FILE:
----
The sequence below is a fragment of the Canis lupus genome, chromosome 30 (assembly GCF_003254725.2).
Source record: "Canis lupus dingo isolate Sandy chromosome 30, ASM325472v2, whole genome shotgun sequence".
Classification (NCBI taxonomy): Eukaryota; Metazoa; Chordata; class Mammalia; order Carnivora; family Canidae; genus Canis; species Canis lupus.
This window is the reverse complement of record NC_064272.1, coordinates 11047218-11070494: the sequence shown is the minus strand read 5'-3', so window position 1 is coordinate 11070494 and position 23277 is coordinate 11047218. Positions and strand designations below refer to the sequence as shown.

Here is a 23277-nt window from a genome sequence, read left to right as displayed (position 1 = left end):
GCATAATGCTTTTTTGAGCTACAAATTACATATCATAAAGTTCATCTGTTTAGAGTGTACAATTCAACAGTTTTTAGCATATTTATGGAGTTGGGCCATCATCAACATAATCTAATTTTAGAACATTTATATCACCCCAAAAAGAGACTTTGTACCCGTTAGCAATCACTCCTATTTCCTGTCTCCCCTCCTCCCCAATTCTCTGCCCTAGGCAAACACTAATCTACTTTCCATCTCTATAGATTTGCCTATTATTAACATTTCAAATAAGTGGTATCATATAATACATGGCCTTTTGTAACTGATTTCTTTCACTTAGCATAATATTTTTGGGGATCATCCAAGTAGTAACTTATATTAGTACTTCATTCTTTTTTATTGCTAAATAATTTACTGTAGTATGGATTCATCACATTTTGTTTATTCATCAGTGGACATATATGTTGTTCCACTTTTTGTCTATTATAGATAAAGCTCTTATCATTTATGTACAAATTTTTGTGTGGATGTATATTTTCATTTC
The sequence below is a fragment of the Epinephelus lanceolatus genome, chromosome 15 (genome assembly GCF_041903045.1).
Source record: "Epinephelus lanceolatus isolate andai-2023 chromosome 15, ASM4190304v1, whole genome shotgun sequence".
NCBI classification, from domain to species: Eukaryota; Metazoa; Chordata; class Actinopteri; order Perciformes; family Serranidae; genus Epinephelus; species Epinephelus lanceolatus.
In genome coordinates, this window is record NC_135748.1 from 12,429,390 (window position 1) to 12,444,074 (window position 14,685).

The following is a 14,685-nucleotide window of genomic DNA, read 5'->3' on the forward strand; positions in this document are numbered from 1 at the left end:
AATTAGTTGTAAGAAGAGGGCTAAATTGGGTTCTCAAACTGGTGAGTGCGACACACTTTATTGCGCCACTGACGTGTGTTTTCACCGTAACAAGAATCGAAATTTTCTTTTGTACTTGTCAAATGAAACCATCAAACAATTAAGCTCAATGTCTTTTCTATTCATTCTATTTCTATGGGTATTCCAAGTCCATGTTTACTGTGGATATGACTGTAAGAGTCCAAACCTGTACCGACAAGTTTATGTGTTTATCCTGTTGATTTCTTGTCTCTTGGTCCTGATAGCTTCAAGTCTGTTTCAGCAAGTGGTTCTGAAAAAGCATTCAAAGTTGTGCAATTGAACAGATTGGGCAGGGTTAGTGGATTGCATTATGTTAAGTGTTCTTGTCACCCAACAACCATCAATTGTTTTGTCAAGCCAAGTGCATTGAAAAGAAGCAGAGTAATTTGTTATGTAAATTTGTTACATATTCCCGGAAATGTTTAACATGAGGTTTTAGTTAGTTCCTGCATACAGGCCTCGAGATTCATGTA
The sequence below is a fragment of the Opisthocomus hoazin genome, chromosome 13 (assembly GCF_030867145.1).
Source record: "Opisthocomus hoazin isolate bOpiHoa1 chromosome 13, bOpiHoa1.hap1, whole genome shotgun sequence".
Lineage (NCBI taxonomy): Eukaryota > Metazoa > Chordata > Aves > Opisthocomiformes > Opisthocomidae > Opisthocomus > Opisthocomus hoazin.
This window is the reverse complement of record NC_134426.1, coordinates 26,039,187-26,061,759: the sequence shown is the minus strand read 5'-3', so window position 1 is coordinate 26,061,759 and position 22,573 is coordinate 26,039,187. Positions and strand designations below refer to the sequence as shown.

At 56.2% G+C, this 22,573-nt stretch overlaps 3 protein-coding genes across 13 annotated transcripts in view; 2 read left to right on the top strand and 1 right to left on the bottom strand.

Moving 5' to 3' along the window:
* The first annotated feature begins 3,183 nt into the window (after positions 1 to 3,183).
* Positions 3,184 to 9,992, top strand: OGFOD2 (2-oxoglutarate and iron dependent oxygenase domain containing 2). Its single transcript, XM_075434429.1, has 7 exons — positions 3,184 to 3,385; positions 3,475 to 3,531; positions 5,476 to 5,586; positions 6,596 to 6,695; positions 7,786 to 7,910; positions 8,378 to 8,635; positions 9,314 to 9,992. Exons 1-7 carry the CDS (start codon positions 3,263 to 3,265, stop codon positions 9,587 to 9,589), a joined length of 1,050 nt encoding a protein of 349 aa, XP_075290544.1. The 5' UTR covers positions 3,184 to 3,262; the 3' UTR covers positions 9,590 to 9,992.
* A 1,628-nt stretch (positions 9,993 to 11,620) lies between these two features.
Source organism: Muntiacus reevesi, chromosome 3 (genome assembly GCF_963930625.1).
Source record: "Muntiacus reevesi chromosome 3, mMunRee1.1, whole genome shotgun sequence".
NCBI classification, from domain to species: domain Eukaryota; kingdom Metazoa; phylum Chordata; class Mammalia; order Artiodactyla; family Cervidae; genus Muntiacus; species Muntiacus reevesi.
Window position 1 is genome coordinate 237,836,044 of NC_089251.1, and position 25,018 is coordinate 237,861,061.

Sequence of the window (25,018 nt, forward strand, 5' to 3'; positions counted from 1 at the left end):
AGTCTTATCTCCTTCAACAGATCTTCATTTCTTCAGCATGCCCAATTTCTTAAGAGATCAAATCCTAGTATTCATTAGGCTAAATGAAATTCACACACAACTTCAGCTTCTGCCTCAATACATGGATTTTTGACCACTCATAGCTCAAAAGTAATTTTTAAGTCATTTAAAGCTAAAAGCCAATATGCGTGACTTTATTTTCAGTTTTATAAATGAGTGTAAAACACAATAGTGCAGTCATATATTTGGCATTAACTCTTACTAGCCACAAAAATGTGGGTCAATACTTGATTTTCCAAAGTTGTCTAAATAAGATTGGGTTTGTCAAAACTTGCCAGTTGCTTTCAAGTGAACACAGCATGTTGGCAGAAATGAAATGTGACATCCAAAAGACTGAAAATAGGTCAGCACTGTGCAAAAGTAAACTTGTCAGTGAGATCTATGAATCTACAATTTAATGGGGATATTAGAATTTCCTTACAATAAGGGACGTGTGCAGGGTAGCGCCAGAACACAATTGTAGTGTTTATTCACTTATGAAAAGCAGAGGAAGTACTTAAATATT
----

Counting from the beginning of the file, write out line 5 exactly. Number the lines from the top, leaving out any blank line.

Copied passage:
Here is a 23277-nt window from a genome sequence, read left to right as displayed (position 1 = left end):